Integrins - the principal extracellular matrix (ECM) receptors of the cell - promote cell adhesion, migration, and proliferation, which are key events for cancer growth and metastasis. To date, most integrin-targeted cancer therapeutics have disrupted integrin-ECM interactions, which are viewed as critical for integrin functions. However, such agents have failed to improve cancer patient outcomes. We show that the highly expressed integrin β1 subunit is required for lung adenocarcinoma development in a carcinogen-induced mouse model. Likewise, human lung adenocarcinoma cell lines with integrin β1 deletion failed to form colonies in soft agar and tumors in mice. Mechanistically, we demonstrate that these effects do not require integrin β1-mediated adhesion to ECM but are dependent on integrin β1 cytoplasmic tail-mediated activation of focal adhesion kinase (FAK). These studies support a critical role for integrin β1 in lung tumorigenesis that is mediated through constitutive, ECM binding-independent signaling involving the cytoplasmic tail.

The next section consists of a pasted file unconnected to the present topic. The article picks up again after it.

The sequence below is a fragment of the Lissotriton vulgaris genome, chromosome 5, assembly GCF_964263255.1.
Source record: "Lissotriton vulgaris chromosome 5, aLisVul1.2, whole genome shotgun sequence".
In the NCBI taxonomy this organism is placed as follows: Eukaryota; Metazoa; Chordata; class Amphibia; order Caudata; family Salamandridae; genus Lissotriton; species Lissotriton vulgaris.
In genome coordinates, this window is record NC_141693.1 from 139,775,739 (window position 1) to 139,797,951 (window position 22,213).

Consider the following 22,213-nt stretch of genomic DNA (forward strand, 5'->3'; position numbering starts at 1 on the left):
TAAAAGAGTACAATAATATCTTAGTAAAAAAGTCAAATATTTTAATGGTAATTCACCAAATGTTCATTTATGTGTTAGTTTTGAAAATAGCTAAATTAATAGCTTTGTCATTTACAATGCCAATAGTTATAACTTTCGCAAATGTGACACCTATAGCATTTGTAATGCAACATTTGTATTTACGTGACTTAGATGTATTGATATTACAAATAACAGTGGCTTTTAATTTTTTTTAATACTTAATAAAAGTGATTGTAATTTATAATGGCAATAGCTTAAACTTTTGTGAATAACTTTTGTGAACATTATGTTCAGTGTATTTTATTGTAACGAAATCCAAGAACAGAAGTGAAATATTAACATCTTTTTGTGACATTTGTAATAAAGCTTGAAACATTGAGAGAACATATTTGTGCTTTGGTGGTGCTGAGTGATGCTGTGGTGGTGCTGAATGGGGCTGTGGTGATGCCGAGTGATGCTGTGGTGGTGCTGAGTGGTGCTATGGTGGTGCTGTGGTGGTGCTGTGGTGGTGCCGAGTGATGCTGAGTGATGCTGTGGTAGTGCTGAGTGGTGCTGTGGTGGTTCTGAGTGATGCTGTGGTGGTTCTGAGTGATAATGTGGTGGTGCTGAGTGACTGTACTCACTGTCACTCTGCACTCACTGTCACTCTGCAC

Keywords: Extracellular matrix; Integrins; Lung cancer; Oncology.